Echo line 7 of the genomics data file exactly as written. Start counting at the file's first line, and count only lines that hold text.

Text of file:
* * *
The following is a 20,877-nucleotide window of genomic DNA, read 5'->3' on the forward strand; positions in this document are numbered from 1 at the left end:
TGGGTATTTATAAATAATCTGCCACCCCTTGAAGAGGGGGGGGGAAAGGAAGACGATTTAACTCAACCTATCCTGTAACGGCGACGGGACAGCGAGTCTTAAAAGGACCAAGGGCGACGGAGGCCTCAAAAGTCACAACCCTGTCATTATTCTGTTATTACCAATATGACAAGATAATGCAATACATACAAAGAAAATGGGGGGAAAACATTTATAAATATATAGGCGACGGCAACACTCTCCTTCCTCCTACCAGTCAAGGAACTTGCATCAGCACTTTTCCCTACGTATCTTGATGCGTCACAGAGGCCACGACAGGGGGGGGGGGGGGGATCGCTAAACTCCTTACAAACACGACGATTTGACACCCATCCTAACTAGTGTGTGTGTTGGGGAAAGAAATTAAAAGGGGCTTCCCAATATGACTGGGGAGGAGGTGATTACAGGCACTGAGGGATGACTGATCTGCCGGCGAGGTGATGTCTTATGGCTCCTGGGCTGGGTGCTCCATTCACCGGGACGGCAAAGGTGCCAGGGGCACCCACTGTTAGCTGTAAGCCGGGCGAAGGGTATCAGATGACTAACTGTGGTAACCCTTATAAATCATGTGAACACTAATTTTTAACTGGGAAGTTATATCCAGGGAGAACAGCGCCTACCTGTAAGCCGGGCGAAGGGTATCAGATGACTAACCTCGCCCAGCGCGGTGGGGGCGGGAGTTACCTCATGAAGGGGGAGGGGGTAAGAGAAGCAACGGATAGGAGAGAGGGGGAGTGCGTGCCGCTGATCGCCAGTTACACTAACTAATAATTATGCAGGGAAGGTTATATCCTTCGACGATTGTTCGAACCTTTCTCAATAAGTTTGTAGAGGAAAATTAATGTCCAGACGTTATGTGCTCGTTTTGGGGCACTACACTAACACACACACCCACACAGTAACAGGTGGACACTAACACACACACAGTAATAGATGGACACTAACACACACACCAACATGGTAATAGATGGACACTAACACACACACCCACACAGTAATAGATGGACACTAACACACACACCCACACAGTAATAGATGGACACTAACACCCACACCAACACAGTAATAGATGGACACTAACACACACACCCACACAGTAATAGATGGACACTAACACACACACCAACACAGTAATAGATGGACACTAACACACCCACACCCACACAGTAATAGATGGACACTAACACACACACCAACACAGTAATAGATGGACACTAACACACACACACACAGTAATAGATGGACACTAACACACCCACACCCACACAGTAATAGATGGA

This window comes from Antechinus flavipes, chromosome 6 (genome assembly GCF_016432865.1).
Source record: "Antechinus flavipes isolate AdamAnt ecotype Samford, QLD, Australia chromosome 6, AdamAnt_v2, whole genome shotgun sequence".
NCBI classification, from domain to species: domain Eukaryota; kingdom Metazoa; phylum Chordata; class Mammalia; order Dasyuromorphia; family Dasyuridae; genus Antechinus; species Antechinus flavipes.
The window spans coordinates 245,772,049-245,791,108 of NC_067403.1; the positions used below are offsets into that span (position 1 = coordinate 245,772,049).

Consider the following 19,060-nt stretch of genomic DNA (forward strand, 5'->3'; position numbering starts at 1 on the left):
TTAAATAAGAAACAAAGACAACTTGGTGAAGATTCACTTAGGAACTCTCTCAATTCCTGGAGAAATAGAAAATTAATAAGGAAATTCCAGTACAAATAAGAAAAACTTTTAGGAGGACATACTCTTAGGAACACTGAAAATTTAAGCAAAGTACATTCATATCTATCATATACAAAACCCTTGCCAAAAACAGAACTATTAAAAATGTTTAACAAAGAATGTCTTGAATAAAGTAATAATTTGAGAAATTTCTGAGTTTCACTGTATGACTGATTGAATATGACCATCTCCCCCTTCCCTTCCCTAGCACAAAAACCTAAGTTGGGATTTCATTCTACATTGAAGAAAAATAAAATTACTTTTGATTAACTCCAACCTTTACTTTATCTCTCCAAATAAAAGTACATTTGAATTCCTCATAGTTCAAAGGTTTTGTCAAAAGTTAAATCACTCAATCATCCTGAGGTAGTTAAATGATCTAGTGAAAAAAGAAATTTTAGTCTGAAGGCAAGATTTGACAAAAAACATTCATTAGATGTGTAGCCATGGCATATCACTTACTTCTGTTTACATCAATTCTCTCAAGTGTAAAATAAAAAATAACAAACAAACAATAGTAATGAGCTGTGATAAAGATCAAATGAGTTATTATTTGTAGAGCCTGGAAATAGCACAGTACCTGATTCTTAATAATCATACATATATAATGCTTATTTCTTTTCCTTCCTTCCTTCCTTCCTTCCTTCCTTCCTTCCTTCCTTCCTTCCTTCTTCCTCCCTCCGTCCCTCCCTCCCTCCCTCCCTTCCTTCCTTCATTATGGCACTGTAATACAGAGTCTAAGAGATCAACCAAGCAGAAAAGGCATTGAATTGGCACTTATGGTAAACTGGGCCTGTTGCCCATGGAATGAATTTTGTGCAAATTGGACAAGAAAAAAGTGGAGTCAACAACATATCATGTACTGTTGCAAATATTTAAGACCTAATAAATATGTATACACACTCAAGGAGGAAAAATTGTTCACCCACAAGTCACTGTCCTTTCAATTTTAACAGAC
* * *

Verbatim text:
Consider the following 19,060-nt stretch of genomic DNA (forward strand, 5'->3'; position numbering starts at 1 on the left):